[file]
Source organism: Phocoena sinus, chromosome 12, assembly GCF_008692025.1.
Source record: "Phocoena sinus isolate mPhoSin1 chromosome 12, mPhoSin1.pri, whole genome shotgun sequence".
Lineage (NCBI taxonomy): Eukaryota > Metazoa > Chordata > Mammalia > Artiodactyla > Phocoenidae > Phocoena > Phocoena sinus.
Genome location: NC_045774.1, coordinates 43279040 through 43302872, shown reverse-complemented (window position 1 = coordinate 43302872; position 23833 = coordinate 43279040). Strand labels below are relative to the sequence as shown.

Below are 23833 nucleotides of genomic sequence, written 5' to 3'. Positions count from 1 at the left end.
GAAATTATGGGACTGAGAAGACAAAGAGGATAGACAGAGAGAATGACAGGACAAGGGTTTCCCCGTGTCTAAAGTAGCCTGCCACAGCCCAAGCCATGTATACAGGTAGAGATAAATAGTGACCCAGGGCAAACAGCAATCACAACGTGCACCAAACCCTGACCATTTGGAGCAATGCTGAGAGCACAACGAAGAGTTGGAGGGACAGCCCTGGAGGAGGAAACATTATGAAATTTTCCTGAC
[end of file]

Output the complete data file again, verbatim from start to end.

Source organism: Phocoena sinus, chromosome 12, assembly GCF_008692025.1.
Source record: "Phocoena sinus isolate mPhoSin1 chromosome 12, mPhoSin1.pri, whole genome shotgun sequence".
Lineage (NCBI taxonomy): Eukaryota > Metazoa > Chordata > Mammalia > Artiodactyla > Phocoenidae > Phocoena > Phocoena sinus.
Genome location: NC_045774.1, coordinates 43279040 through 43302872, shown reverse-complemented (window position 1 = coordinate 43302872; position 23833 = coordinate 43279040). Strand labels below are relative to the sequence as shown.

Below are 23833 nucleotides of genomic sequence, written 5' to 3'. Positions count from 1 at the left end.
GAAATTATGGGACTGAGAAGACAAAGAGGATAGACAGAGAGAATGACAGGACAAGGGTTTCCCCGTGTCTAAAGTAGCCTGCCACAGCCCAAGCCATGTATACAGGTAGAGATAAATAGTGACCCAGGGCAAACAGCAATCACAACGTGCACCAAACCCTGACCATTTGGAGCAATGCTGAGAGCACAACGAAGAGTTGGAGGGACAGCCCTGGAGGAGGAAACATTATGAAATTTTCCTGAC